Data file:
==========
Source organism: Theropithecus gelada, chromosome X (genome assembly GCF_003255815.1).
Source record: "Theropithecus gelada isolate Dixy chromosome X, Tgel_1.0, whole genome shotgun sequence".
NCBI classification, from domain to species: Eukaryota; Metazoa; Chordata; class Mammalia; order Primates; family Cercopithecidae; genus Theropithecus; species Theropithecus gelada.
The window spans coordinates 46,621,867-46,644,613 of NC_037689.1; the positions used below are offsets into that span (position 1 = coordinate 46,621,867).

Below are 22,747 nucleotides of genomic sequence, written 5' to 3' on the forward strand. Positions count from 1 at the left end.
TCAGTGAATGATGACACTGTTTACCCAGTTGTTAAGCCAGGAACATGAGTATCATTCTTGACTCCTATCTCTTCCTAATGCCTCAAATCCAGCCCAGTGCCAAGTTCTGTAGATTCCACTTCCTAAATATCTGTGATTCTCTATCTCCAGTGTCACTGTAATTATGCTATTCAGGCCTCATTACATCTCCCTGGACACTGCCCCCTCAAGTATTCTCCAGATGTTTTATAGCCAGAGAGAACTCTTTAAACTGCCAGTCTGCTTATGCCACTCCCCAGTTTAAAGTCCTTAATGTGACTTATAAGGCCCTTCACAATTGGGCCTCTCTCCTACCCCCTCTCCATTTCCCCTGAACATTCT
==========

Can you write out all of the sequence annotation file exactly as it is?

Source organism: Theropithecus gelada, chromosome X (genome assembly GCF_003255815.1).
Source record: "Theropithecus gelada isolate Dixy chromosome X, Tgel_1.0, whole genome shotgun sequence".
NCBI classification, from domain to species: Eukaryota; Metazoa; Chordata; class Mammalia; order Primates; family Cercopithecidae; genus Theropithecus; species Theropithecus gelada.
The window spans coordinates 46,621,867-46,644,613 of NC_037689.1; the positions used below are offsets into that span (position 1 = coordinate 46,621,867).

Below are 22,747 nucleotides of genomic sequence, written 5' to 3' on the forward strand. Positions count from 1 at the left end.
TCAGTGAATGATGACACTGTTTACCCAGTTGTTAAGCCAGGAACATGAGTATCATTCTTGACTCCTATCTCTTCCTAATGCCTCAAATCCAGCCCAGTGCCAAGTTCTGTAGATTCCACTTCCTAAATATCTGTGATTCTCTATCTCCAGTGTCACTGTAATTATGCTATTCAGGCCTCATTACATCTCCCTGGACACTGCCCCCTCAAGTATTCTCCAGATGTTTTATAGCCAGAGAGAACTCTTTAAACTGCCAGTCTGCTTATGCCACTCCCCAGTTTAAAGTCCTTAATGTGACTTATAAGGCCCTTCACAATTGGGCCTCTCTCCTACCCCCTCTCCATTTCCCCTGAACATTCT